Birds of Seabrook Island

COAST BIRDS
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ANECDOTES

  Ring-necked Duck
 
 

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  Order Anseriformes - Waterfowl
   Family Anatidae - Ducks, Geese, and Swans
      Subfamily Anatinae - True Ducks
         Tribe Aythyini - Bay Ducks (Pochards)
  Waterfowl vary in size - from teal to swans. They all have webbed feet and dense, waterproof plumage. Most nest on the ground and the nest is lined with down plucked by the female from her breast. Except for two small groups not found in North America, all belong to one (or two) families.
Ducks, Geese, and Swans are waterfowl with their bill finely serrated or grooved on the edge. Their tongue is fleshy. Their front toes are webbed. Males have a functional penis. They are strong fliers and many migrate long distances. 
True Ducks are sexually dimorphic. The female incubates and cares for the young - the male usually deserts early. Ducks undergo a simultaneous molt of their flight feathers and are flightless until the flight feathers of the alternate plumage regrow. Thus, males wear their nuptial plumage on the winter grounds where pair formation occurs in most species. 
Bay Ducks are heavy-bodied diving ducks that use their feet while underwater.   
 
Bear Island Wildlife Management Area
Donnelley Wildlife Management Area
 
     
  Ring-necked Duck, Aythya collaris
 
 Cornell     USGS     Wiki     ToL     EoL
        WINTER - Uncommon / Rare
            LAKES, IMPOUNDMENTS (fresh-water)
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   Ring-necked Ducks are small ducks with a tall crown on their head. In males, the bill is outlined in white and the head, neck and belly are iridescent blue. There is a white "spur" on the side, separating the front of the body from the flanks. The wings are dark. Females have a dark cap with a white ring around their eye and a faint spur on the side.
Ring-necked Duck
     
Ring-necked Ducks. Female (left) and male (right).Boulder, CO. Photo by Ed Konrad
   
  RANGE: Ring-necks breed from Newfoundland across southern Canada and around the Great Lakes northwest to central Alaska and south along the Pacific ranges to eastern Oregon. They winter along both coasts across the southern states and Mexico south to the West Indies and Panama.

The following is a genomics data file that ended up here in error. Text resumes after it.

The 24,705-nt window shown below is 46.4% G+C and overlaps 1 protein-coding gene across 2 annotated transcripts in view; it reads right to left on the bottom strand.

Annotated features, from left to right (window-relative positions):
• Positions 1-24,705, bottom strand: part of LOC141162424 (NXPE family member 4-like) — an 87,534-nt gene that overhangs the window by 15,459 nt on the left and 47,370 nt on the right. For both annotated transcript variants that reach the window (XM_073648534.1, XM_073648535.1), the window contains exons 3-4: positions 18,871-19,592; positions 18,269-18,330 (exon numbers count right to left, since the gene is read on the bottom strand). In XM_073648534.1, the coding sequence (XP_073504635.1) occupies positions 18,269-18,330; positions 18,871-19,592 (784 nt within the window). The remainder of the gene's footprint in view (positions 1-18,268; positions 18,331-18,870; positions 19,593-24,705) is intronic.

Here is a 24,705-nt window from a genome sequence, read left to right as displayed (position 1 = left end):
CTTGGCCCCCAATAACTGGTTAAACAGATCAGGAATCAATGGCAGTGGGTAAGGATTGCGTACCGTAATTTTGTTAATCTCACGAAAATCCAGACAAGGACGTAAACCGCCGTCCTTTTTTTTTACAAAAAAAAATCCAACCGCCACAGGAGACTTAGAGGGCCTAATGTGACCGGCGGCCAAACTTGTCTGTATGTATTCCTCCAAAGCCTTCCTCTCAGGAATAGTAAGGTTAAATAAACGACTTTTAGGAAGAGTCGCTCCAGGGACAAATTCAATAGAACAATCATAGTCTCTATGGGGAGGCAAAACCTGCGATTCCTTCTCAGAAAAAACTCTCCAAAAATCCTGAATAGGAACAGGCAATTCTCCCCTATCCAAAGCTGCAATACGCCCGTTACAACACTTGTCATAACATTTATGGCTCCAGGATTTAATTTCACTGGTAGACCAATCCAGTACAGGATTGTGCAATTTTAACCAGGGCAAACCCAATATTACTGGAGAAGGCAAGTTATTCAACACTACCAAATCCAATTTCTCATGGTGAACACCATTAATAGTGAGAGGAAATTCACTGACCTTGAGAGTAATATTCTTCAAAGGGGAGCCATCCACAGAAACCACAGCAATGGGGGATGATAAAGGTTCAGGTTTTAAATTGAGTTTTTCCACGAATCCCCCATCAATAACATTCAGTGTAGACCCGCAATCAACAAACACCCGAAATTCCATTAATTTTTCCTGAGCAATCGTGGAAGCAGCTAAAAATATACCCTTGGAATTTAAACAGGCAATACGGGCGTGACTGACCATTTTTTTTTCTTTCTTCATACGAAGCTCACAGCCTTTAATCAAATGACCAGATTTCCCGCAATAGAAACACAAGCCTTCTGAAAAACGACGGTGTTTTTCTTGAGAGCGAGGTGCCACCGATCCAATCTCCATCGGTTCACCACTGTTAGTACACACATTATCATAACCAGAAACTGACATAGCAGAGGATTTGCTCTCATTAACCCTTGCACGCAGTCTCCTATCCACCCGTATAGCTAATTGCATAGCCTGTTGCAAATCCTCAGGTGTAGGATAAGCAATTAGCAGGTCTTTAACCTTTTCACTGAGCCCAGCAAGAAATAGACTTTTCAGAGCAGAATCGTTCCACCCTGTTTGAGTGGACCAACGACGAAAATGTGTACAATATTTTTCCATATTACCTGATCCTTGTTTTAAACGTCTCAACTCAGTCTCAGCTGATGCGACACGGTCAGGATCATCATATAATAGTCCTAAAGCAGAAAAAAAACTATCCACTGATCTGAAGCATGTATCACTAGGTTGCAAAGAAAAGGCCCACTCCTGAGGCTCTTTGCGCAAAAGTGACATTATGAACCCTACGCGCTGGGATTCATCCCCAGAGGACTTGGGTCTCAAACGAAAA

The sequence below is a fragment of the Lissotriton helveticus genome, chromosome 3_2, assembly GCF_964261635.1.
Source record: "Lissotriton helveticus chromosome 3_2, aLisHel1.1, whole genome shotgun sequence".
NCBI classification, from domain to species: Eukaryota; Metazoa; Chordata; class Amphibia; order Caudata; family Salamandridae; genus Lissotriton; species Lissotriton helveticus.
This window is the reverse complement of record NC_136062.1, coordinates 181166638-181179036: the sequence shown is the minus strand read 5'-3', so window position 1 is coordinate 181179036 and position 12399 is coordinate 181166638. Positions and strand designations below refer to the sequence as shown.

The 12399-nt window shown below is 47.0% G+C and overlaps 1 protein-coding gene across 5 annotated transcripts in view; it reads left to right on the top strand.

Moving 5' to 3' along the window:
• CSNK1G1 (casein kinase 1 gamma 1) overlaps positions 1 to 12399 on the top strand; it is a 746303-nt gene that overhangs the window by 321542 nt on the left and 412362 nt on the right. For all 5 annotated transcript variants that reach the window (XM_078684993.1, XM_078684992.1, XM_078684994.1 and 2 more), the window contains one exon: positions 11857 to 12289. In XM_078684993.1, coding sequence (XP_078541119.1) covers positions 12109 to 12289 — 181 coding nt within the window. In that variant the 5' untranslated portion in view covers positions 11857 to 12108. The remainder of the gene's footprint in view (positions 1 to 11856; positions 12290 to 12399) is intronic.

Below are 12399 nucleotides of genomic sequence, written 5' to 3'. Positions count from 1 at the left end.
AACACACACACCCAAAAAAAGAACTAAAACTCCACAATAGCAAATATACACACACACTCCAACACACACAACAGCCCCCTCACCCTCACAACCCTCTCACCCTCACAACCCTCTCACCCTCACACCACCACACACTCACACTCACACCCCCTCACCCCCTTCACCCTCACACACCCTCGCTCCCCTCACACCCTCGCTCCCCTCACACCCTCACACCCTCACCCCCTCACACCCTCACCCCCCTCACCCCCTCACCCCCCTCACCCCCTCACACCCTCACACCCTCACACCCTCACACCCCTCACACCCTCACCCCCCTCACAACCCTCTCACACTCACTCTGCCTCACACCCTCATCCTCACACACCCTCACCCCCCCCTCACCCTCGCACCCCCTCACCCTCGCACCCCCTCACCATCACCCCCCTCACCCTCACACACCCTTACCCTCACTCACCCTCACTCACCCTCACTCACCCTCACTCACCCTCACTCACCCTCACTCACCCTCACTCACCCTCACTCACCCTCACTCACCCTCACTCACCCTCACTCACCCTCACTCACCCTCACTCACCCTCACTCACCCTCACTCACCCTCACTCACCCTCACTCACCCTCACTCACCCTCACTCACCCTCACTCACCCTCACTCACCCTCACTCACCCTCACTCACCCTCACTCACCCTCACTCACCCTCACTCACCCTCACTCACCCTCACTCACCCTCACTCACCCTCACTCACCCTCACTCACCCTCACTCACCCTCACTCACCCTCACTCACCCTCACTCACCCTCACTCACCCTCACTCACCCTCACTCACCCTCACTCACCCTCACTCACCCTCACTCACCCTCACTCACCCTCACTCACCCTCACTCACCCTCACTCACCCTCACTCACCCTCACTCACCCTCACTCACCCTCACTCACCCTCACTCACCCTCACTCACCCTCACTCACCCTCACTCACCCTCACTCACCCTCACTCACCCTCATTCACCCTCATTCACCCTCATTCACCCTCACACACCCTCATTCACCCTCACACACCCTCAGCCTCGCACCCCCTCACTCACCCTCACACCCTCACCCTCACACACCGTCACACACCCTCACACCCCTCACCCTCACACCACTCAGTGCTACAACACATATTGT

BREEDING: Monogamous. One brood. The female nests on relatively dry sites near water, on a hummock of in bushes at the water's edge or over shallow water. The nest- site is a slight depression. The female begins building a nest using fine grass, moss and nearby material and lining it with down. She lays 8-14 eggs. Incubation lasts 21-27 days. The male remains through most of incubation and feed with her when she leaves the nets. Development is precocial. The young leave the nest after hatching and go to water. They are tended by the female. Broods may join under the care of several adult females. Young can fly at 47-56 days of age.
  DIET: Diet varies with season and habitat but animal matter may predominate, especially mollusks, aquatic insects, and crustaceans. They also eat stems, leaves and seeds of aquatic vegetation. The young eat mainly invertebrates for the first 2-3 weeks. In the Great Lakes Zebra mussels may male up much of the diet. They forage by diving and swimming underwater - sometimes by dabbling and upending. They may feed at night.
  VOICE: The female gives a purring or rough growl "kerp kerp..." The male is usually silent.
  NOTES:
   Checklists -
      Kiawah - rare, fall and spring; occasional winter.
      Coastal - fairly common winter resident. Hilton Head - fairly common winter visitor. Cape Romain - common/absent/common/common.          Huntington Beach - uncommon, October; common, November - March; uncommon April.
      Caw Caw - uncommon/absent/uncommon/fairly common. ACE - occasional/absent/occasional /uncommon.
   CBC: ACE 0, 20, 58, 722, 158, 380, 109, 3127; Charleston 1018, 305, 366, 79, 12, 78, 22, 83;
            St. Helena/Fripp x, x, x, x, x, x, 1, 6; Hilton Head 2, 4, 2, 1, 3, 4, 27, 11; Sun City/Okatie 0, 7, 2, 0, 0, 1, 0, 0;
            McClellanville99, 2682, 220, 54, nc, 614, 3350, 34; Winyah Bay x, x, 17, 45, 0, 10, 6, 295; Litchfield/Pawley's 27, 12, 3, 15, 20, 15, 35, 101.
   P&G: Very common winter visitor. Maximum 1,400 Bennettesville, 7 February 1986. Dates 21 October - 27 May.
   M&P: High count, Par Pond, SRP, 20 November 1988 (3056). Only one coastal report since 1986.
   Avendex: 3 reports. 3,000 Georgetown, March, 21 1997.
   Potter: Common winter resident, late October to April - fresh-water lakes and impoundments.
  ●  Rare. Look for these ducks in our lakes during migration and in winter... They are regular at Huntington Beach State Park, Caw Caw, Donnelley WMA, and other nearby refuges, Middleton Place, etc.
       
    Banner - Ring-necked Ducks, Middleton Place.
       
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